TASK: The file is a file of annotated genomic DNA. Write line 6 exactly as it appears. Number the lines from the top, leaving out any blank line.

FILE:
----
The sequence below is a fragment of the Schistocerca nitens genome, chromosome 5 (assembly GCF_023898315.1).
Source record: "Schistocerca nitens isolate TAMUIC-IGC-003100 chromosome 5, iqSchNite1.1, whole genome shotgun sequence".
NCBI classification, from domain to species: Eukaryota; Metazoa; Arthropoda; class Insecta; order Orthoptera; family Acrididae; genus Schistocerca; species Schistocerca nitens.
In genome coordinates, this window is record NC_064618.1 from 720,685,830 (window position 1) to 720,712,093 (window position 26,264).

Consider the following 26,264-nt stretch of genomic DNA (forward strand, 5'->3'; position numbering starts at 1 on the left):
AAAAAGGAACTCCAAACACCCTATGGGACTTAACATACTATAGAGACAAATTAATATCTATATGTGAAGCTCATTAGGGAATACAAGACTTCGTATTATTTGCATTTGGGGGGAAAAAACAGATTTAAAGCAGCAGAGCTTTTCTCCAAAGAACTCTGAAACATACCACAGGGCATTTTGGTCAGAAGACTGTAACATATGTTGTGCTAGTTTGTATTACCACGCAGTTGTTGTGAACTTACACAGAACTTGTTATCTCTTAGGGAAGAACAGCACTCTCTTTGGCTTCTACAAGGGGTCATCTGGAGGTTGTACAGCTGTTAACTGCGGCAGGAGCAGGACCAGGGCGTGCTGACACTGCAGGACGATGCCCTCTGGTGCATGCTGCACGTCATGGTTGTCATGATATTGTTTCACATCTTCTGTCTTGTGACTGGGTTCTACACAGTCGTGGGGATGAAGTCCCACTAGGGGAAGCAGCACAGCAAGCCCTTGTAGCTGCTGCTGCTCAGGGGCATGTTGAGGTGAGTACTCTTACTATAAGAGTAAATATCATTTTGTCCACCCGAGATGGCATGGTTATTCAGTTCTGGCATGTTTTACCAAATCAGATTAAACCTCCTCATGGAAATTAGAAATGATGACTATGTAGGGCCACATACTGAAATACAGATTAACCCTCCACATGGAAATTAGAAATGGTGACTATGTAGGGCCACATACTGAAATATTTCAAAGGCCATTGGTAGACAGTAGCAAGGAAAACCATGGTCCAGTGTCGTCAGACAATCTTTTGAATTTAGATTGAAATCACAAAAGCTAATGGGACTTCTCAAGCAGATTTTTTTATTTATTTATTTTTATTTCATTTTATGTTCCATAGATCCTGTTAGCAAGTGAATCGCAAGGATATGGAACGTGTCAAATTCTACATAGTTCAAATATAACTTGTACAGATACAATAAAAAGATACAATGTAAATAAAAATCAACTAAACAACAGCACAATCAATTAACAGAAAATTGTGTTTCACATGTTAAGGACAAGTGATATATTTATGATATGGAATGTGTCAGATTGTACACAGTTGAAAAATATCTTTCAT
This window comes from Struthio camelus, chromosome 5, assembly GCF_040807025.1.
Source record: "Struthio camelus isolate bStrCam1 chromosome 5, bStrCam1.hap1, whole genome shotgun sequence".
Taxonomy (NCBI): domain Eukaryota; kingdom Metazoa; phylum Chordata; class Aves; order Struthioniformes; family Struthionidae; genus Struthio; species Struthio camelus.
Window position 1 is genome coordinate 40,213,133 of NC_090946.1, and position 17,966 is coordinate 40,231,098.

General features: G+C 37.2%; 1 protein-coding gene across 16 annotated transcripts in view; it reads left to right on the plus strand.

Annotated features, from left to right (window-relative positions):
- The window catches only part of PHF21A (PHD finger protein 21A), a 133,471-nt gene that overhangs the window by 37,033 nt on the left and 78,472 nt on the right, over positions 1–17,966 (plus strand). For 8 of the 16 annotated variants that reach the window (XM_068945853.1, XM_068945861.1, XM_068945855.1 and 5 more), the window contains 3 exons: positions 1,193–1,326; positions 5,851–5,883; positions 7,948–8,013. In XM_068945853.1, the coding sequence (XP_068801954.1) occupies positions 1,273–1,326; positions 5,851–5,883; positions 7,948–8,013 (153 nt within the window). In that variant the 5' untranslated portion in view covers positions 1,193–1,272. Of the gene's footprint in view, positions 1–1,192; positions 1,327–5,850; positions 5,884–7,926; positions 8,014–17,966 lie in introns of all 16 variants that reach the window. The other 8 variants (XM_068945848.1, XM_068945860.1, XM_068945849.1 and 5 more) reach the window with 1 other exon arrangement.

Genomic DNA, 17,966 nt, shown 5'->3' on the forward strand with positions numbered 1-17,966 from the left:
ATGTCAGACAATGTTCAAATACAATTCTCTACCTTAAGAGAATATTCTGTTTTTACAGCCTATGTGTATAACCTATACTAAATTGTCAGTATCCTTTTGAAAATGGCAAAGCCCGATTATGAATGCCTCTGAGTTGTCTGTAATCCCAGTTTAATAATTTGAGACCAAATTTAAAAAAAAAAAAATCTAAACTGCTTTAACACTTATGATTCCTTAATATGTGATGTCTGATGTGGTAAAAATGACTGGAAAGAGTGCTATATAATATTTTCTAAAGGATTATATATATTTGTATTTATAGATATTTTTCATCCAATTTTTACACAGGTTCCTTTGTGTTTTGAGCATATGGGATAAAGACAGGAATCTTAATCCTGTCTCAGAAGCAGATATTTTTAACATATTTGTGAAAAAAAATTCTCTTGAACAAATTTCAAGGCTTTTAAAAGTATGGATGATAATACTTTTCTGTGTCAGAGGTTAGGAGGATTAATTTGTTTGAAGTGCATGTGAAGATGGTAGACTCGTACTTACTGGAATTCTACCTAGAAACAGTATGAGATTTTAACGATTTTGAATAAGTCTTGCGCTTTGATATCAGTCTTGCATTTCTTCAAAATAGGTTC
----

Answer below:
AAAAAGGAACTCCAAACACCCTATGGGACTTAACATACTATAGAGACAAATTAATATCTATATGTGAAGCTCATTAGGGAATACAAGACTTCGTATTATTTGCATTTGGGGGGAAAAAACAGATTTAAAGCAGCAGAGCTTTTCTCCAAAGAACTCTGAAACATACCACAGGGCATTTTGGTCAGAAGACTGTAACATATGTTGTGCTAGTTTGTATTACCACGCAGTTGTTGTGAACTTACACAGAACTTGTTATCTCTTAGGGAAGAACAGCACTCTCTTTGGCTTCTACAAGGGGTCATCTGGAGGTTGTACAGCTGTTAACTGCGGCAGGAGCAGGACCAGGGCGTGCTGACACTGCAGGACGATGCCCTCTGGTGCATGCTGCACGTCATGGTTGTCATGATATTGTTTCACATCTTCTGTCTTGTGACTGGGTTCTACACAGTCGTGGGGATGAAGTCCCACTAGGGGAAGCAGCACAGCAAGCCCTTGTAGCTGCTGCTGCTCAGGGGCATGTTGAGGTGAGTACTCTTACTATAAGAGTAAATATCATTTTGTCCACCCGAGATGGCATGGTTATTCAGTTCTGGCATGTTTTACCAAATCAGATTAAACCTCCTCATGGAAATTAGAAATGATGACTATGTAGGGCCACATACTGAAATACAGATTAACCCTCCACATGGAAATTAGAAATGGTGACTATGTAGGGCCACATACTGAAATATTTCAAAGGCCATTGGTAGACAGTAGCAAGGAAAACCATGGTCCAGTGTCGTCAGACAATCTTTTGAATTTAGATTGAAATCACAAAAGCTAATGGGACTTCTCAAGCAGATTTTTTTATTTATTTATTTTTATTTCATTTTATGTTCCATAGATCCTGTTAGCAAGTGAATCGCAAGGATATGGAACGTGTCAAATTCTACATAGTTCAAATATAACTTGTACAGATACAATAAAAAGATACAATGTAAATAAAAATCAACTAAACAACAGCACAATCAATTAACAGAAAATTGTGTTTCACATGTTAAGGACAAGTGATATATTTATGATATGGAATGTGTCAGATTGTACACAGTTGAAAAATATCTTTCAT